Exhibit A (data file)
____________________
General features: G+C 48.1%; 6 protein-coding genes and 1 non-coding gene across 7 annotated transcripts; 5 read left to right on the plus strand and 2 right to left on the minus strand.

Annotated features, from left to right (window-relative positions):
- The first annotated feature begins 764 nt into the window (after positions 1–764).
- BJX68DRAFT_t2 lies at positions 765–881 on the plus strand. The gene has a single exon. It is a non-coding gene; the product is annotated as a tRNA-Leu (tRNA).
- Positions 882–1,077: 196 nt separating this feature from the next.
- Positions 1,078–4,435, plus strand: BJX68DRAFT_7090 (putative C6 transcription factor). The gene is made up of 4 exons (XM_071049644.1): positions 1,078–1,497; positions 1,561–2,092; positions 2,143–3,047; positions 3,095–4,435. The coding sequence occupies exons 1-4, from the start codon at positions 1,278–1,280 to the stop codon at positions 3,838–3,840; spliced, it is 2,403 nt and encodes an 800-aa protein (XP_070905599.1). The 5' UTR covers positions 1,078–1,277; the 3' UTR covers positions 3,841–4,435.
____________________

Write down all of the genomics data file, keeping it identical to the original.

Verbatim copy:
General features: G+C 48.1%; 6 protein-coding genes and 1 non-coding gene across 7 annotated transcripts; 5 read left to right on the plus strand and 2 right to left on the minus strand.

Annotated features, from left to right (window-relative positions):
- The first annotated feature begins 764 nt into the window (after positions 1–764).
- BJX68DRAFT_t2 lies at positions 765–881 on the plus strand. The gene has a single exon. It is a non-coding gene; the product is annotated as a tRNA-Leu (tRNA).
- Positions 882–1,077: 196 nt separating this feature from the next.
- Positions 1,078–4,435, plus strand: BJX68DRAFT_7090 (putative C6 transcription factor). The gene is made up of 4 exons (XM_071049644.1): positions 1,078–1,497; positions 1,561–2,092; positions 2,143–3,047; positions 3,095–4,435. The coding sequence occupies exons 1-4, from the start codon at positions 1,278–1,280 to the stop codon at positions 3,838–3,840; spliced, it is 2,403 nt and encodes an 800-aa protein (XP_070905599.1). The 5' UTR covers positions 1,078–1,277; the 3' UTR covers positions 3,841–4,435.